Ford Net Income Drops 22 Percent for Third Quarter

Restructuring charges, European losses offset strong North America vehicle sales.

by on Oct.24, 2013

Despite strong vehicle sales, Ford reported a drop in third quarter earnings of 22% to $1.3 billion.

Strong vehicles sales in North America had Ford Motor Co. poised for a record-setting third quarter profit, but they were offset by losses in Europe and restructuring charges, the company reported.

Ford’s net income dropped 22% to $1.3 billion or 31 cents per share after special charges of nearly $498 million due to restructuring in Europe and North America and a loss by the company’s European operations.

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The automaker reported a record third quarter 2013 pre-tax profit of $2.6 billion, which was $426 million higher than a year ago. The increase reflects continued strong performance in North America and a combined profit from the regions outside North America. In addition, Ford Credit remained profitable.

Ford’s net income for the third quarter of $1.3 billion, or 31 cents per share, was down $359 million, or 10 cents per share, compared with a year ago due to pre-tax special item charges of $498 million, which included $250 million for separation-related actions, primarily in Europe, and $145 million associated with Ford’s U.S. salaried retiree voluntary lump sum payout program, which was part of the company’s pension de-risking strategy.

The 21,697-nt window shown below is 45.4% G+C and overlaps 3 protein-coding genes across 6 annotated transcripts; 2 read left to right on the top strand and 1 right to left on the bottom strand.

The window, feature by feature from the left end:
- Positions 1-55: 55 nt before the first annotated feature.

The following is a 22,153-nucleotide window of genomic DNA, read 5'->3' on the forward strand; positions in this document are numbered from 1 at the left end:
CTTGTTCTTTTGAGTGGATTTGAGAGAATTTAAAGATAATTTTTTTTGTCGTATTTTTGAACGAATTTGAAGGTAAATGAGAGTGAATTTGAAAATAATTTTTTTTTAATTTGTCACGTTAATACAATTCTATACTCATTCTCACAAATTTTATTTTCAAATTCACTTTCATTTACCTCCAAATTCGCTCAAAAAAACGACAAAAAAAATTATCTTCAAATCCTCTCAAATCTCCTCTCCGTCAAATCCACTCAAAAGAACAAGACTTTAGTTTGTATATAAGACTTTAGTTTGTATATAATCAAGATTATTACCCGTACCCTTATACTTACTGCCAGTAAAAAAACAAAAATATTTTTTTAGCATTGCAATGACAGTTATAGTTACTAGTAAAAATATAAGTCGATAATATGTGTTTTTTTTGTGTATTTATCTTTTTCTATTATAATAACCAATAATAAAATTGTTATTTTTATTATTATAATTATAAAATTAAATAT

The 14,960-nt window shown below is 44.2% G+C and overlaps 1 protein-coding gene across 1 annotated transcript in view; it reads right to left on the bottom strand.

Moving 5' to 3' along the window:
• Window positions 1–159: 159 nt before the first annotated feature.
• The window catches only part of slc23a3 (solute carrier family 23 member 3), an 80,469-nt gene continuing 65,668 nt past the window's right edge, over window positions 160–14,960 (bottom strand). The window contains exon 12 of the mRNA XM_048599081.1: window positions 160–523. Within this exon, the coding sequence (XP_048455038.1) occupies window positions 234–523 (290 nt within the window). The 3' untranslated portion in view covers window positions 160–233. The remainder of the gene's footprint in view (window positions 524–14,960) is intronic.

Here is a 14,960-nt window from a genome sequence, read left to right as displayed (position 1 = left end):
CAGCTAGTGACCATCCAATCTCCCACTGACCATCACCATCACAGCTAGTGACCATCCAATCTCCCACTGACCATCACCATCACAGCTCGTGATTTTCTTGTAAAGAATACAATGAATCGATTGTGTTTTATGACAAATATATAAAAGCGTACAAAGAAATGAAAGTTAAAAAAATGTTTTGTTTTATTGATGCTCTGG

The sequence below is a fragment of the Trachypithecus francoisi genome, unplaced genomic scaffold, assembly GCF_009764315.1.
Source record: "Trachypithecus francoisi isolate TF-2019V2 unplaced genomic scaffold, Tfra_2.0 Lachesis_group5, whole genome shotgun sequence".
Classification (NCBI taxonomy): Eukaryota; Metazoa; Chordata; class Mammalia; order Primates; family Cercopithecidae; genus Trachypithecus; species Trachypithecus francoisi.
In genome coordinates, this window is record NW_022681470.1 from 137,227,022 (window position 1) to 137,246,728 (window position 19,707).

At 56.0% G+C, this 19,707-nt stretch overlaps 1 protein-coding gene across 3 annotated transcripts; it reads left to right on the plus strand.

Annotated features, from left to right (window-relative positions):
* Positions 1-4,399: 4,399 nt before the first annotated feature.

Cash flow from Ford’s automotive operations was $1.6 billion, a third quarter record, marking the 14th consecutive quarter of positive performance. The company ended the third quarter with strong liquidity of $37.5 billion, an increase of $400 million compared with the end of the second quarter of 2013, according to the third quarter financial report.

“Ford’s record results in the third quarter show the strength of our One Ford plan around the world,” said Alan Mulally, Ford president and chief executive officer.

“Working together, we remain committed to serving customers in all markets with a full family of vehicles, offering the very best quality, fuel efficiency, safety, smart design and value,” he said.

Total company third quarter pre-tax profit of $2.6 billion was $426 million higher than a year ago. Third quarter earnings per share of 45 cents were 5 cents per share higher than a year ago.

For the sixth time in the last seven quarters, Ford’s North America operations achieved a pre-tax profit of $2 billion or more and an operating margin of 10% or more. Third quarter pre-tax profit was about equal to last year’s record profit. Favorable market factors — volume and mix and net pricing — were offset, for the most part, by higher costs, including investment in new products.

Third quarter results were aided by a strong industry and a robust full-size pickup segment, along with Ford’s strong product lineup, U.S. market share growth, continued discipline in matching production to real demand and a lean cost structure — even as the company invests more in product and capacity for future growth.